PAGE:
November 24, 2010

How we don’t talk anymore

by

Jaimy Gordon in 1983

Jaimy Gordon in 1983

Reading (via, via) Gargoyle Magazine‘s 1983 interview with recent National Book Award-winner Jaimy Gordon (Lord of Misrule), I was struck with what a different literary world the young Gordon seemed to inhabit. For starters, most of the writers she speaks of as important literary figures have fallen into obscurity (as, of course, Gordon had herself before her surprise win of the NBA). Of the “best young writers” that the interviewer refers to (“Tom Ahern, Michael Brondoli, Ken Timmerman, Meg Wolitzer“) only Wolitzer’s name rang a bell. I could not find much trace of the others on the internet at all except for the metadata remnants of their out-of-print books. Likewise, the “maxamilist” writers “Christopher Middleton, Patrick Fetherston, and John Heath-Stubbs” were completely unknown to me. The interview is spattered with such names of authors, each surrounded by an aura of greatness, each offered up like currency that can no longer be redeemed. The obscurity of authors past should come as no great surprise, as there are surely many well-regarded contemporary authors of whom I am completely ignorant. Still, there’s a certain sense of expected recognition and glory in the way Gordon speaks of her contemporaries, that suggests she believed they would live forever:

Tom Ahern is the most truly avant garde, I am the most genuinely baroque in the stylistic and historical sense of the word, and Michael Brondoli is the most likely to write a great American novel as that artifact is traditionally understood–though it may be set in Turkey.

In hindsight such high hopes seem natural, idealistic, foolish, and endearing all at once. Was 1983 so very long ago? It seems it was. It was long enough ago that people spoke about “great American” novels in unironic terms, that there was such a thing as “traditional understanding.” It all brings home the point: Writers and writing are fragile things, and time is fast and hard.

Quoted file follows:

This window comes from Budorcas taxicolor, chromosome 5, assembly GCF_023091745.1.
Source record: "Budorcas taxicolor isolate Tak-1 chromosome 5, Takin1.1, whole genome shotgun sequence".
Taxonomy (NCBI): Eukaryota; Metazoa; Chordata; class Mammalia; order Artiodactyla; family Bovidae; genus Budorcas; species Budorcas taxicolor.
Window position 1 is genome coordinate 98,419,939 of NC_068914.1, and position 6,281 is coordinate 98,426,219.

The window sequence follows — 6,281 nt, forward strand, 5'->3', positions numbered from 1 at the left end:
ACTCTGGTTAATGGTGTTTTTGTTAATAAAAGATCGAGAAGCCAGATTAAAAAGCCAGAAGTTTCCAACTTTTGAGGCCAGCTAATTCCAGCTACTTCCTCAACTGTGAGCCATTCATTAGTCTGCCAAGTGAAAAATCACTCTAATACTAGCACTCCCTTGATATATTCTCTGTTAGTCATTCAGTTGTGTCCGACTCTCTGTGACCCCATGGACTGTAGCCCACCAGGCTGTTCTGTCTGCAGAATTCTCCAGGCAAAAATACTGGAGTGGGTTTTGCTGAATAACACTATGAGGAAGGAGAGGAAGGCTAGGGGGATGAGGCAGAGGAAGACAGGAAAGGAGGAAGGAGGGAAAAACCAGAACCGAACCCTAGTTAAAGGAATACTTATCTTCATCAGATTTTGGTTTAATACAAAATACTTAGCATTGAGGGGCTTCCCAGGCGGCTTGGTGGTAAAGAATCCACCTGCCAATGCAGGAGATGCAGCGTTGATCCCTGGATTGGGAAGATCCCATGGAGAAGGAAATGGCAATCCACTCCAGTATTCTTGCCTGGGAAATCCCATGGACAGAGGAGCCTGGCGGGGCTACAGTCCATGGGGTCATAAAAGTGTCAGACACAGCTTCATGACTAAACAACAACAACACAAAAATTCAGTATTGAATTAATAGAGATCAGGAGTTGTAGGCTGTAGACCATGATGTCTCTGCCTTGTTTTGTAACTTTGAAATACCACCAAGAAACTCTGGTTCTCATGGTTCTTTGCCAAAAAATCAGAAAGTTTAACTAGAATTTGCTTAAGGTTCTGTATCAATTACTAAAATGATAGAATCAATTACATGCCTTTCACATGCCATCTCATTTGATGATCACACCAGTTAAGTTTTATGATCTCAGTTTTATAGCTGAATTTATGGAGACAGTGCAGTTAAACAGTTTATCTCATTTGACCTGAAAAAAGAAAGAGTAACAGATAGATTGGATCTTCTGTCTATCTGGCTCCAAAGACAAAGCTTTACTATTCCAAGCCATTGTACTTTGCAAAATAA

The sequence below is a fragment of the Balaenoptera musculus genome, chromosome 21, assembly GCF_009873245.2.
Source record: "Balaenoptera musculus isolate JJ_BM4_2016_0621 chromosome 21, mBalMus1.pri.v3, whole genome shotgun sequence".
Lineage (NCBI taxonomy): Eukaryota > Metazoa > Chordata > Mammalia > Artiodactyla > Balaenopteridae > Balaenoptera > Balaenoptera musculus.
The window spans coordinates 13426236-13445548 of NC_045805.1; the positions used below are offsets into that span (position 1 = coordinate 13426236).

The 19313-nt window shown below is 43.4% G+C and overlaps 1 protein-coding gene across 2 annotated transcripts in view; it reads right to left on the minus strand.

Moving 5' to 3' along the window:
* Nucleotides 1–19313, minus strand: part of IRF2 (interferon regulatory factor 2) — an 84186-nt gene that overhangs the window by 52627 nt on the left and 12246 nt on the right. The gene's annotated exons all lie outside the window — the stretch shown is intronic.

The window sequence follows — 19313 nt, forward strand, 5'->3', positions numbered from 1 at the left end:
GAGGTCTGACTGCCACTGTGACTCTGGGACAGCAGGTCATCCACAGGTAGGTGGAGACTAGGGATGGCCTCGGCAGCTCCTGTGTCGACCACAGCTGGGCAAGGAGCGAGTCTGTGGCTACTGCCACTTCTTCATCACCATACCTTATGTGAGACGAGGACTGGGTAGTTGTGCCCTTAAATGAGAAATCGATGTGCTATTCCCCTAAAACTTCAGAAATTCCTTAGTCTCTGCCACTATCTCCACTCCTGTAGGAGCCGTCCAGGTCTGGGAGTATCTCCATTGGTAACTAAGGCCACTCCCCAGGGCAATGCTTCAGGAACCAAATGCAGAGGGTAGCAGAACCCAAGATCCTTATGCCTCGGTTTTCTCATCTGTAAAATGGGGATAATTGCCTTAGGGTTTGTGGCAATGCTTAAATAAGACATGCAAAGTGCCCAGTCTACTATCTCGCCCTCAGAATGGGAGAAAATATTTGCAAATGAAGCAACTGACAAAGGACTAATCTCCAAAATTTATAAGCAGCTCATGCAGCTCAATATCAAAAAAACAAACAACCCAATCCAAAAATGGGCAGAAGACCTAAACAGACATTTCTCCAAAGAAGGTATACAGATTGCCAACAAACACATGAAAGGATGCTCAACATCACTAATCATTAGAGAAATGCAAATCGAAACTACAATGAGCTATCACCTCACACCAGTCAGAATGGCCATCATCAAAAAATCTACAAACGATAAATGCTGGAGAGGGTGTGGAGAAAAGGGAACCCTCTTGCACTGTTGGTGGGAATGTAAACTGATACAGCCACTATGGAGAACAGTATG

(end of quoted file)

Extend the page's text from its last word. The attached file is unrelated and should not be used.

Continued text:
But what seems more remarkable to me is that Gordon’s answers possess a certain stylistic quality that I don’t believe would ever appear in a contemporary interview. Thirty years isn’t long enough for the actual vocabulary to shift dramatically, but there’s something positively antiquated in Gordon’s speech. Here are a few of Gordon’s passages that struck me as old-fashioned as tongue sandwich or fried liver:

People who make too clever critics of their own work should be treated with distrust, since I’ve noticed that bad writers do this quite as glibly and cogently as good ones. But I will answer the question, because I’ve never been able to keep my mouth shut even when I knew full well I should. Now in hindsight, looking down on my own work from the lofty perch of a literary critic, I see the plain below me littered with charlatans of exactly this type, rhetorical adventurers who betray themselves at every turn. I seem particularly to enjoy attributing this self-advertising imposture to professionals, to doctors, professors, clergymen, politicians, so-called artists, orators, impresarios…